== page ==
Ad Fraud – The Biggest Threat to Programmatic? – Business 2 Community

ad-fraud

Ad fraud in the programmatic realm is a serious issue that affects all key industry players, and that’s why it has been the prime focus of all sides concerned for the last couple of years.

Ad fraud is one of the first things that marketers must address when analyzing the overall ad campaign quality. Before discussing and improving brand safety, or finding ways to increase viewability, ad fraud should be at least in the top three concerns in a digital strategy, because it can be disastrous if overlooked.

What is ad fraud?

A broader definition of it would be that it’s an action, or a set of actions by a software designed not to deliver ads in front of the intended audience. Instead, it extracts money from the digital system, regardless of the audience.

But it has to be made clear that ad fraud is not only non-human or bot traffic. Even though bots are typical of some types of ad fraud, the bigger picture shouldn’t be missed out: a large percentage of fraud falls to human traffic. In other words, fraud goes beyond bots – it includes ads that have zero chance to be seen by humans, or ads that are deliberately misrepresented by publishers.

The two main categories

Non-human traffic

The majority of this type of traffic is used to generate fake page views and clicks. Sometimes, they can even generate fake form submissions and therefore generate fake conversions.

There are simple and sophisticated bots. The former are simply scripts which run from a server or a hosting provider. They are usually easy to identify because they are simple – they have a static IP and a cookie ID, so ad blocking should go quite easy with these. On the other hand, sophisticated bots can function as rotating user agents and use random proxies to rotate IP addresses, thus imitating regular click-through rates. They can sometimes even imitate mouse movements, and this makes it harder to block them. Botnets are groups of bot compromised computers. Using a set of commands, these can sell inventory while premium users visits sites intending to buy something. Meanwhile, they collect cookies from these sites before users visit them and click an ad.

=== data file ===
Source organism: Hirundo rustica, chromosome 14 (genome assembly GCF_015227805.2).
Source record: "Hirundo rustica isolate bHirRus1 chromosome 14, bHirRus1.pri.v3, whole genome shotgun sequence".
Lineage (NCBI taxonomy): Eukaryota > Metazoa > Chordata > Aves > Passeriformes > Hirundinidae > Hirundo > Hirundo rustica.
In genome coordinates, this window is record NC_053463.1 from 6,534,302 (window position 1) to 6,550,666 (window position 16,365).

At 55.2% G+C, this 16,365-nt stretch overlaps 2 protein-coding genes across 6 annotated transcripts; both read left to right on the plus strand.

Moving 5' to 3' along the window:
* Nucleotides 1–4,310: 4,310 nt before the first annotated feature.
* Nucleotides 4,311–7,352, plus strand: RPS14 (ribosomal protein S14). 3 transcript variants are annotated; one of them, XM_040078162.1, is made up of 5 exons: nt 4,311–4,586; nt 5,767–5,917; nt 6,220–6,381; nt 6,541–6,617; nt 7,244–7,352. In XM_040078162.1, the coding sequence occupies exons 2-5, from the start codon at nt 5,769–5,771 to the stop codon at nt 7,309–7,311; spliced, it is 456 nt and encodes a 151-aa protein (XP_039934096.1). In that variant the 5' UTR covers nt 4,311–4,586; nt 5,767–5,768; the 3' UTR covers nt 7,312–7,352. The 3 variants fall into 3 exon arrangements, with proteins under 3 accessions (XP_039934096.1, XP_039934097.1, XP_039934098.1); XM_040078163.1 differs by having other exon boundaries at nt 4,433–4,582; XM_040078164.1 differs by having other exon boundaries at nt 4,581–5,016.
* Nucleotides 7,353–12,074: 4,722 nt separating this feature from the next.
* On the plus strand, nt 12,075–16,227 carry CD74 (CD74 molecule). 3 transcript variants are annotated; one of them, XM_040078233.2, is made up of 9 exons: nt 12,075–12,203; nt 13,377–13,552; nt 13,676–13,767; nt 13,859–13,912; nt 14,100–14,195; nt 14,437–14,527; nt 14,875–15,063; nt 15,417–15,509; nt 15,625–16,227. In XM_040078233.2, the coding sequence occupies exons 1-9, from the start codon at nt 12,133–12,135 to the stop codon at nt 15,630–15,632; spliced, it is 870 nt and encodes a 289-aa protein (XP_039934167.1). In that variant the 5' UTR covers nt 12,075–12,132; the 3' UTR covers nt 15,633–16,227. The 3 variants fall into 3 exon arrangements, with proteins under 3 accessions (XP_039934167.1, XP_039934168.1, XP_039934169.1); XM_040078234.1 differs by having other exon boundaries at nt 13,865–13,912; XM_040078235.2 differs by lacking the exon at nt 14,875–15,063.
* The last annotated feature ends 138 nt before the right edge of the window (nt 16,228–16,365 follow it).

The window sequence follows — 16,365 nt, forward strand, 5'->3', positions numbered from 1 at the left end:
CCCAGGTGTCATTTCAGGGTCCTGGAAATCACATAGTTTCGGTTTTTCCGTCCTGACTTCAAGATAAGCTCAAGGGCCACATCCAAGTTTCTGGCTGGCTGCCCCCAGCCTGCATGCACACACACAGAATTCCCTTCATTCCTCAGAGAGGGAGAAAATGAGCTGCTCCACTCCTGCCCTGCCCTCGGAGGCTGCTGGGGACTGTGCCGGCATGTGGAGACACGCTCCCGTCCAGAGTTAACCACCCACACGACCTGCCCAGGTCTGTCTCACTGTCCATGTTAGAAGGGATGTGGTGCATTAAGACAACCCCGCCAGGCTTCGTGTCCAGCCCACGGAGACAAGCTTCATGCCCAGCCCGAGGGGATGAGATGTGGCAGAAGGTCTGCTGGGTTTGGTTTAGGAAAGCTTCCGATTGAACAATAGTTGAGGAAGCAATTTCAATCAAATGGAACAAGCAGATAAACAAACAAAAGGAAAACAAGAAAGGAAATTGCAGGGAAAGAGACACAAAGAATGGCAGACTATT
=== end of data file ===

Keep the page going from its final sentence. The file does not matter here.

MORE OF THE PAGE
Human traffic

With human traffic, the end users are real, but the impressions and clicks aren’t. This type of fraud is more difficult to identify because there are human users in the end, and vendors searching to detect bots can have a hard time.

Now let’s look at the sub-types:

Hidden ad-impressions (ad stuffing)

When fraudsters place 1 pixel by 1 pixel windows throughout a page and serve ads there, or stack layers of ads on top of another in the same space, where only the top ad is visible. This results in a huge ad inventory on ad exchanges which can be sold, but very few of it will be seen.

Domain spoofing

This is arguably the most difficult fraud type for detection and prevention, but also very lucrative for fraudsters. Fraudsters can change the URL of a site, even a whitelisted site, with a simple code. In this way, advertisers can be tricked into thinking that fake or piracy sites are the ones of reputable, quality publishers.

Advertisers will always naturally aim for premium quality publishers because they believe their campaign will have the best results there, and that’s why they put those publishers on their whitelists. Whitelisted premium sites are also considered to have the best defense against fraud. But these whitelists also attract fraudsters right due to these reasons.

Site bundling